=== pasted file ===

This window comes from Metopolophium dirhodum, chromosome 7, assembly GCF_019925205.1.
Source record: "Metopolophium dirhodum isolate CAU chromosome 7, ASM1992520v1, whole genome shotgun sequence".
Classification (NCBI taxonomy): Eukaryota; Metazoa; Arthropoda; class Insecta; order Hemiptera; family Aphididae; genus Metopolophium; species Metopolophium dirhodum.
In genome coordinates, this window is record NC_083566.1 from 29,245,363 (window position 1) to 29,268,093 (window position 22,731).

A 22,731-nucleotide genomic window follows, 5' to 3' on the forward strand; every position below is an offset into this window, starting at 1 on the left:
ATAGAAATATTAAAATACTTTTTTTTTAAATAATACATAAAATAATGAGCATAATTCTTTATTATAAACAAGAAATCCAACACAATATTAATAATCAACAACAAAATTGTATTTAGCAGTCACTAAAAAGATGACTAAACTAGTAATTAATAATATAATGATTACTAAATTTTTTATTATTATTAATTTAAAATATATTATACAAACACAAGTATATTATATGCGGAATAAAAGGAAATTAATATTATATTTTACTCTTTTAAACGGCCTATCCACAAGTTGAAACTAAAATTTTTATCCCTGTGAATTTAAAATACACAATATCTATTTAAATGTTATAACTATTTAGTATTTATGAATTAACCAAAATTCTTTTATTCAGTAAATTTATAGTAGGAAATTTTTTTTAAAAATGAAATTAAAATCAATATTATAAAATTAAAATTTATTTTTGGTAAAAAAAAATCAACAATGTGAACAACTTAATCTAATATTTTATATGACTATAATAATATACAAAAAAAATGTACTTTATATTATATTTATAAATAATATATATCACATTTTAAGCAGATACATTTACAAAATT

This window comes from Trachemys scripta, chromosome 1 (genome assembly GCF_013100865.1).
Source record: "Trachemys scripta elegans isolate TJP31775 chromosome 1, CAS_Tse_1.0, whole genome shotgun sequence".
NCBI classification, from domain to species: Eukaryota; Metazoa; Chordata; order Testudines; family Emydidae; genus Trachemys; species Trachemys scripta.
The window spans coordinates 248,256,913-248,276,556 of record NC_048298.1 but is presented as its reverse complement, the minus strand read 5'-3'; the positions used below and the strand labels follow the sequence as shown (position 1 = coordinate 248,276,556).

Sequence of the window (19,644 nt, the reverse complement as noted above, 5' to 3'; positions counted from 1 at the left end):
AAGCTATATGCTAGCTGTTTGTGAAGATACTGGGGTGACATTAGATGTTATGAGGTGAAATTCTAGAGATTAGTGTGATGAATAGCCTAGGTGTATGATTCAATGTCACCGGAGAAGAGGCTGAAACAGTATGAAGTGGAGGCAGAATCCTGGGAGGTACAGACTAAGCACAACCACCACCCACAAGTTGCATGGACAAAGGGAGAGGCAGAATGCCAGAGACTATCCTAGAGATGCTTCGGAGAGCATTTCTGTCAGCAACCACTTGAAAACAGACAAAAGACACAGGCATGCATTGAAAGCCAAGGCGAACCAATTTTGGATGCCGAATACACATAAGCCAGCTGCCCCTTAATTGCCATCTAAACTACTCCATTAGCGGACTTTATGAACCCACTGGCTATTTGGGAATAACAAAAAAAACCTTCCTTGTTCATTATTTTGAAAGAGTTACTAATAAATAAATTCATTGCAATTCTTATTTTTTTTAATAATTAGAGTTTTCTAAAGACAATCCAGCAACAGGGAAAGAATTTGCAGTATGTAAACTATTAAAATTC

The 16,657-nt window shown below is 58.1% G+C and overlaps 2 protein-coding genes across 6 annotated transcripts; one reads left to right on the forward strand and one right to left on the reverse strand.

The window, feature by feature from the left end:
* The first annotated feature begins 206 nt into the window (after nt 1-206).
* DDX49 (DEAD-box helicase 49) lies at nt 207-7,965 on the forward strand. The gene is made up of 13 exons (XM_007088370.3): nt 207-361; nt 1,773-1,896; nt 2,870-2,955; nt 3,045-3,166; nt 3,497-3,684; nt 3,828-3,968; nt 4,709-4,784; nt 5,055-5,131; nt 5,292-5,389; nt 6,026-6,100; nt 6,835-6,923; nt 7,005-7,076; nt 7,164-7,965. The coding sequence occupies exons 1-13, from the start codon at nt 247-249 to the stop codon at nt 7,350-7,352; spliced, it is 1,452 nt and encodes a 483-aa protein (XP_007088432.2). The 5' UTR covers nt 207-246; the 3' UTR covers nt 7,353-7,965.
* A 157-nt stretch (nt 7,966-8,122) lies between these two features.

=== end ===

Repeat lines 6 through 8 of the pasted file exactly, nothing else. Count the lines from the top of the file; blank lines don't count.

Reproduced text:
ATAGAAATATTAAAATACTTTTTTTTTAAATAATACATAAAATAATGAGCATAATTCTTTATTATAAACAAGAAATCCAACACAATATTAATAATCAACAACAAAATTGTATTTAGCAGTCACTAAAAAGATGACTAAACTAGTAATTAATAATATAATGATTACTAAATTTTTTATTATTATTAATTTAAAATATATTATACAAACACAAGTATATTATATGCGGAATAAAAGGAAATTAATATTATATTTTACTCTTTTAAACGGCCTATCCACAAGTTGAAACTAAAATTTTTATCCCTGTGAATTTAAAATACACAATATCTATTTAAATGTTATAACTATTTAGTATTTATGAATTAACCAAAATTCTTTTATTCAGTAAATTTATAGTAGGAAATTTTTTTTAAAAATGAAATTAAAATCAATATTATAAAATTAAAATTTATTTTTGGTAAAAAAAAATCAACAATGTGAACAACTTAATCTAATATTTTATATGACTATAATAATATACAAAAAAAATGTACTTTATATTATATTTATAAATAATATATATCACATTTTAAGCAGATACATTTACAAAATT

This window comes from Trachemys scripta, chromosome 1 (genome assembly GCF_013100865.1).
Source record: "Trachemys scripta elegans isolate TJP31775 chromosome 1, CAS_Tse_1.0, whole genome shotgun sequence".